Knowing the bias of a news source helps us to keep perspective on featured stories and how those stories are presented. It helps us find the truth and develop a balanced understanding of an event or issue
However, we are human, and as such, we are more likely to believe the news that fits with our view of the world. This is called confirmation bias. Add to that the relentless nature of the news cycle, not all of the "news" being verified and factchecked. Gary Marcus and Annie Duke, reporting for the Wall Street Journal (9/01/2019) note: "The simple act of repeating a lie can make it seem like truth, as the Temple University psychologist Lynn Hasher and colleagues showed in a pioneering study published in 1977 . . . Test subjects became more likely to believe things as they were repeated, regardless of whether they were true or false. They third time they heard a statement, they were just as likely to believe is as a true statement that they had heard once."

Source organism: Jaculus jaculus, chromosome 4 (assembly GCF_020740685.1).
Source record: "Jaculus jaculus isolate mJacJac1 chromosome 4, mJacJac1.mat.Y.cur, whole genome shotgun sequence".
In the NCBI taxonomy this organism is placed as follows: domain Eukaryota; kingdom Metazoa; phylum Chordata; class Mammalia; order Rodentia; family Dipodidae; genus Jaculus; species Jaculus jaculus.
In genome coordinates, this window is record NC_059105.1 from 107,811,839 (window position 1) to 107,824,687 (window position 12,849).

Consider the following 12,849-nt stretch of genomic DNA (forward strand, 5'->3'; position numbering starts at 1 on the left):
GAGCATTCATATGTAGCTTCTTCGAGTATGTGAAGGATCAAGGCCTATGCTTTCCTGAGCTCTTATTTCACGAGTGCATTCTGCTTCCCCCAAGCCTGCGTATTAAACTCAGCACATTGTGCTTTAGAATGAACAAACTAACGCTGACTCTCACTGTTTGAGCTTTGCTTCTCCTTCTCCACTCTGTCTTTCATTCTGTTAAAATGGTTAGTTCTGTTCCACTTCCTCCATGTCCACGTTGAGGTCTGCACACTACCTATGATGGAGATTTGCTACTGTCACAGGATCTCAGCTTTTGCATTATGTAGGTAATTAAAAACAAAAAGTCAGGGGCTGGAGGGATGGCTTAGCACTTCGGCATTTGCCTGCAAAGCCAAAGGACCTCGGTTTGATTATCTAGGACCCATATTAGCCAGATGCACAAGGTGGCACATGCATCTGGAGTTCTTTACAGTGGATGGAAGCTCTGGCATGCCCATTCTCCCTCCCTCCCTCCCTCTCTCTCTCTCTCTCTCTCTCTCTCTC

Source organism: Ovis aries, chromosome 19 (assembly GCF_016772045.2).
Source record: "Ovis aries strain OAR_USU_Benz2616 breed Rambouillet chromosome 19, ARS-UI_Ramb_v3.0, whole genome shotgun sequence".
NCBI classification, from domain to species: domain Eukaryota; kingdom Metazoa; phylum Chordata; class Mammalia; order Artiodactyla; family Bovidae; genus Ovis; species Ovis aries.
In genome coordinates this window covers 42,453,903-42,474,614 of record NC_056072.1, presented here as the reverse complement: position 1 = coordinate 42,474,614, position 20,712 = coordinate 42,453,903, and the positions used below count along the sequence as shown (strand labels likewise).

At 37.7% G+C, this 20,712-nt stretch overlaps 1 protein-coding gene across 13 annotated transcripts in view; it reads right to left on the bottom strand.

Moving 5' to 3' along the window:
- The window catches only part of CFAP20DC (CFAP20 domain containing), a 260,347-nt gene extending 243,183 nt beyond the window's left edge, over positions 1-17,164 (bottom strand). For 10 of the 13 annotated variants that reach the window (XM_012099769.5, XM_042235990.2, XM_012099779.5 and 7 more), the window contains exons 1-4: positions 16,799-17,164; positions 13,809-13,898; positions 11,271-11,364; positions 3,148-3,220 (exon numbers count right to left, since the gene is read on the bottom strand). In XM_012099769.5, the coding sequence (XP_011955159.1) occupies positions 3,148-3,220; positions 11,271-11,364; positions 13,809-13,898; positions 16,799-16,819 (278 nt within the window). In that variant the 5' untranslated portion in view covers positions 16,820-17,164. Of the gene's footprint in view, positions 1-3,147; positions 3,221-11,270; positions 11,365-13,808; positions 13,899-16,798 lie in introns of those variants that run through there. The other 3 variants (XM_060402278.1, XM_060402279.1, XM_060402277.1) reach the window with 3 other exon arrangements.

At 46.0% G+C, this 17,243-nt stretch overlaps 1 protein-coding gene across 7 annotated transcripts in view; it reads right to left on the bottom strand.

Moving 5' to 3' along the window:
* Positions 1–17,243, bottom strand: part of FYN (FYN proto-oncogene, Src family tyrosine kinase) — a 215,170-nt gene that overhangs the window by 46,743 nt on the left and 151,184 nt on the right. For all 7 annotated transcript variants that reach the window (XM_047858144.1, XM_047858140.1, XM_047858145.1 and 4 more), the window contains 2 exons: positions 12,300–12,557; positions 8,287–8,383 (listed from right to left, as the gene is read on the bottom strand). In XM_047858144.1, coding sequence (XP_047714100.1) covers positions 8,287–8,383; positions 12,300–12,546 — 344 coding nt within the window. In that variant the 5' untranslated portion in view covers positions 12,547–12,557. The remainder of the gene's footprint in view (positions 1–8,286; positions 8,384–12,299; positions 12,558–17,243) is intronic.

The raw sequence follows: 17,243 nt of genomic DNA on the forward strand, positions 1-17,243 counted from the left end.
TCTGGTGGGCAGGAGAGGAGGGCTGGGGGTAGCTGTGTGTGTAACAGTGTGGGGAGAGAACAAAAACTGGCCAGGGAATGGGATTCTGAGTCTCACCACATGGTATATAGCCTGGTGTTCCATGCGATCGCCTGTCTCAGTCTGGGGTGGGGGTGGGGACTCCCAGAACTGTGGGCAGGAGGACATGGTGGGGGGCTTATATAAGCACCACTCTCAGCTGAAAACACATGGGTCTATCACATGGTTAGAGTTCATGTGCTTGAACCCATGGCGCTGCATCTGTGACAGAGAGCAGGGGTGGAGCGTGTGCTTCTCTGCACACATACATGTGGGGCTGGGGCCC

If you are concerned, know that we can be fully informed when we read and listen while recognizing our own bias and that of our news sources.
Check the chart below for bias ratings of many common news sources: